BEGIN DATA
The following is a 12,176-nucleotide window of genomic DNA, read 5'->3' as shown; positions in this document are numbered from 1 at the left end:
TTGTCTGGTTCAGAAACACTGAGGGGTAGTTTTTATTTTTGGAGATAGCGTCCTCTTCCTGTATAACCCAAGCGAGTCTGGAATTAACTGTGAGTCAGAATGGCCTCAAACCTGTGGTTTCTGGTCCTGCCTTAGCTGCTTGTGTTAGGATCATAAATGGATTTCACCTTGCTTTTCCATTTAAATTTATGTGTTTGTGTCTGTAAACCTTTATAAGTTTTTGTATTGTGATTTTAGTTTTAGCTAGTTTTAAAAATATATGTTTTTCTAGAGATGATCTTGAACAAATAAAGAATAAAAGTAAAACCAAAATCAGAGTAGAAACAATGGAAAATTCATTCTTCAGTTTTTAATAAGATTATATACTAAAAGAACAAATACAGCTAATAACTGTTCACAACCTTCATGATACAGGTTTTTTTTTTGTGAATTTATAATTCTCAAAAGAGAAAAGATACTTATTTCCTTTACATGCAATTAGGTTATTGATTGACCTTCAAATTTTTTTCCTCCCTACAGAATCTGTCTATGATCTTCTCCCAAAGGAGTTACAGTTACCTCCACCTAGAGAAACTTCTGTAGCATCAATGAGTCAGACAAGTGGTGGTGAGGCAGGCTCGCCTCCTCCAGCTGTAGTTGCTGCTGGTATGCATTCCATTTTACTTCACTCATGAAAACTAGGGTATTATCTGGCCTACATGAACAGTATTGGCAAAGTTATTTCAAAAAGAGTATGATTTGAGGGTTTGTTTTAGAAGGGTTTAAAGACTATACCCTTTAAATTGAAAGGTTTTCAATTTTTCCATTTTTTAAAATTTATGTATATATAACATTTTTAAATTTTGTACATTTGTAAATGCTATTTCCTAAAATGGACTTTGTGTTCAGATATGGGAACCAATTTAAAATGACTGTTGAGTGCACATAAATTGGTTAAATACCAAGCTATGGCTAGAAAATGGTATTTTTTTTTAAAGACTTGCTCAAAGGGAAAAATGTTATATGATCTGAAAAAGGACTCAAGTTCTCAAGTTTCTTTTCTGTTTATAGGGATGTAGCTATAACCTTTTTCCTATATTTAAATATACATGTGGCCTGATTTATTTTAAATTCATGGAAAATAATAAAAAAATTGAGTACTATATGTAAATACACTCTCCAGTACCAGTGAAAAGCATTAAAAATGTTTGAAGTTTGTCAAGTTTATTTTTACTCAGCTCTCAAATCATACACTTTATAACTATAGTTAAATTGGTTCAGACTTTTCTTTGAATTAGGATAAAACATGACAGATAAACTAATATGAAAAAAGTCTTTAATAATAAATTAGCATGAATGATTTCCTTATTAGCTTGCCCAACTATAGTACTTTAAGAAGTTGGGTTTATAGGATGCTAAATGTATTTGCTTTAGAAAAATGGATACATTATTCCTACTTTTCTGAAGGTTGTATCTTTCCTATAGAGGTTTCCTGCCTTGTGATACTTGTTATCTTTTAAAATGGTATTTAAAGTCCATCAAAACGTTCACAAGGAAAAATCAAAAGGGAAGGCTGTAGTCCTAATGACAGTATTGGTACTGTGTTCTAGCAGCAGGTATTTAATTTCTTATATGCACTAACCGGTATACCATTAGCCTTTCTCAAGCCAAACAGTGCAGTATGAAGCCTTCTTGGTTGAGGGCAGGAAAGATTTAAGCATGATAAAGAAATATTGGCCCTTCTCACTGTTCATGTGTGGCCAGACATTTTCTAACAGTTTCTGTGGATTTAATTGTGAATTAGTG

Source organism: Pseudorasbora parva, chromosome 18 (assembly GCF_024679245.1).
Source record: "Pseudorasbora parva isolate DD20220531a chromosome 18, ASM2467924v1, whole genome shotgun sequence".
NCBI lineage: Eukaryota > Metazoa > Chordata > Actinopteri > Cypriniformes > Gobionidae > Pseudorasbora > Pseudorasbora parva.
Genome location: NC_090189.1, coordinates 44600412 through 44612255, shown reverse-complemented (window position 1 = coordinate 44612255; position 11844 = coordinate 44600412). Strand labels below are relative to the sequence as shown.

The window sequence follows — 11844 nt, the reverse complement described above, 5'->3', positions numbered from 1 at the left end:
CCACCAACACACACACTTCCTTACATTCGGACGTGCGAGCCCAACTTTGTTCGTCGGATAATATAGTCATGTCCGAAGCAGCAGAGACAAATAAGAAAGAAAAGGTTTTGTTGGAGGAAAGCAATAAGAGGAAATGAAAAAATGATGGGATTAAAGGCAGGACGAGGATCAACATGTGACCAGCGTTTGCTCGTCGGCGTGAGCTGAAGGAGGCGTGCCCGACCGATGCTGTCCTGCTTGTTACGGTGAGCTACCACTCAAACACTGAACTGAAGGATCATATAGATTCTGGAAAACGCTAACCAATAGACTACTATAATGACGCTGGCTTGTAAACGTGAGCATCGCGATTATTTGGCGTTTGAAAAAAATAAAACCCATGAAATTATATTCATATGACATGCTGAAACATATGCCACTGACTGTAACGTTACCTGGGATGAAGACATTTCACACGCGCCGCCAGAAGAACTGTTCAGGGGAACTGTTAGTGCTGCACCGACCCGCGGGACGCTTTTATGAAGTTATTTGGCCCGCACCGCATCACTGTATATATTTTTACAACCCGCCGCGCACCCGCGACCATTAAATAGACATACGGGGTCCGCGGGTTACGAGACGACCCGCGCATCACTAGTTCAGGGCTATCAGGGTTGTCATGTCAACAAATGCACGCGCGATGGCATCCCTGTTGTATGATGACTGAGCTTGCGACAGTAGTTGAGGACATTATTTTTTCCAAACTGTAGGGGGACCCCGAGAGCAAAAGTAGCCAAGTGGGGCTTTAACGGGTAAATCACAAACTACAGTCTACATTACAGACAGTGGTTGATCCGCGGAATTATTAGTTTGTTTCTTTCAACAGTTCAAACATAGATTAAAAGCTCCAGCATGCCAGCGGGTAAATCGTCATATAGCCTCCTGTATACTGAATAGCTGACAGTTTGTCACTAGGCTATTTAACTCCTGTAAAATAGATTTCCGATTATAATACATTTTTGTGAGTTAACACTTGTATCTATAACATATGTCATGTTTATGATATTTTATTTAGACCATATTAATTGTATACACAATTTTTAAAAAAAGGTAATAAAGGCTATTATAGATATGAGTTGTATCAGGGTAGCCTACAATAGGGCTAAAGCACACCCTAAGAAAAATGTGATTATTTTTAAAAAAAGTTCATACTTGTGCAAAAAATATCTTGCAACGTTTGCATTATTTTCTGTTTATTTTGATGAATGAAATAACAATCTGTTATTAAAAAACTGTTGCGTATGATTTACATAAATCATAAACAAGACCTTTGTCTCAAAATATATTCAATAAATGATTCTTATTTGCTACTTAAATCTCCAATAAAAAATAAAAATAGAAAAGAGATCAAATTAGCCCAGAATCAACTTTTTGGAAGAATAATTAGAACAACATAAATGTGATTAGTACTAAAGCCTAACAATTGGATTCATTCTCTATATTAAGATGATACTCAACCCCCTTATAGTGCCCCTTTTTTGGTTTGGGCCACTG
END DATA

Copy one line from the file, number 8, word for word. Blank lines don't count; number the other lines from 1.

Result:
CCACCAACACACACACTTCCTTACATTCGGACGTGCGAGCCCAACTTTGTTCGTCGGATAATATAGTCATGTCCGAAGCAGCAGAGACAAATAAGAAAGAAAAGGTTTTGTTGGAGGAAAGCAATAAGAGGAAATGAAAAAATGATGGGATTAAAGGCAGGACGAGGATCAACATGTGACCAGCGTTTGCTCGTCGGCGTGAGCTGAAGGAGGCGTGCCCGACCGATGCTGTCCTGCTTGTTACGGTGAGCTACCACTCAAACACTGAACTGAAGGATCATATAGATTCTGGAAAACGCTAACCAATAGACTACTATAATGACGCTGGCTTGTAAACGTGAGCATCGCGATTATTTGGCGTTTGAAAAAAATAAAACCCATGAAATTATATTCATATGACATGCTGAAACATATGCCACTGACTGTAACGTTACCTGGGATGAAGACATTTCACACGCGCCGCCAGAAGAACTGTTCAGGGGAACTGTTAGTGCTGCACCGACCCGCGGGACGCTTTTATGAAGTTATTTGGCCCGCACCGCATCACTGTATATATTTTTACAACCCGCCGCGCACCCGCGACCATTAAATAGACATACGGGGTCCGCGGGTTACGAGACGACCCGCGCATCACTAGTTCAGGGCTATCAGGGTTGTCATGTCAACAAATGCACGCGCGATGGCATCCCTGTTGTATGATGACTGAGCTTGCGACAGTAGTTGAGGACATTATTTTTTCCAAACTGTAGGGGGACCCCGAGAGCAAAAGTAGCCAAGTGGGGCTTTAACGGGTAAATCACAAACTACAGTCTACATTACAGACAGTGGTTGATCCGCGGAATTATTAGTTTGTTTCTTTCAACAGTTCAAACATAGATTAAAAGCTCCAGCATGCCAGCGGGTAAATCGTCATATAGCCTCCTGTATACTGAATAGCTGACAGTTTGTCACTAGGCTATTTAACTCCTGTAAAATAGATTTCCGATTATAATACATTTTTGTGAGTTAACACTTGTATCTATAACATATGTCATGTTTATGATATTTTATTTAGACCATATTAATTGTATACACAATTTTTAAAAAAAGGTAATAAAGGCTATTATAGATATGAGTTGTATCAGGGTAGCCTACAATAGGGCTAAAGCACACCCTAAGAAAAATGTGATTATTTTTAAAAAAAGTTCATACTTGTGCAAAAAATATCTTGCAACGTTTGCATTATTTTCTGTTTATTTTGATGAATGAAATAACAATCTGTTATTAAAAAACTGTTGCGTATGATTTACATAAATCATAAACAAGACCTTTGTCTCAAAATATATTCAATAAATGATTCTTATTTGCTACTTAAATCTCCAATAAAAAATAAAAATAGAAAAGAGATCAAATTAGCCCAGAATCAACTTTTTGGAAGAATAATTAGAACAACATAAATGTGATTAGTACTAAAGCCTAACAATTGGATTCATTCTCTATATTAAGATGATACTCAACCCCCTTATAGTGCCCCTTTTTTGGTTTGGGCCACTG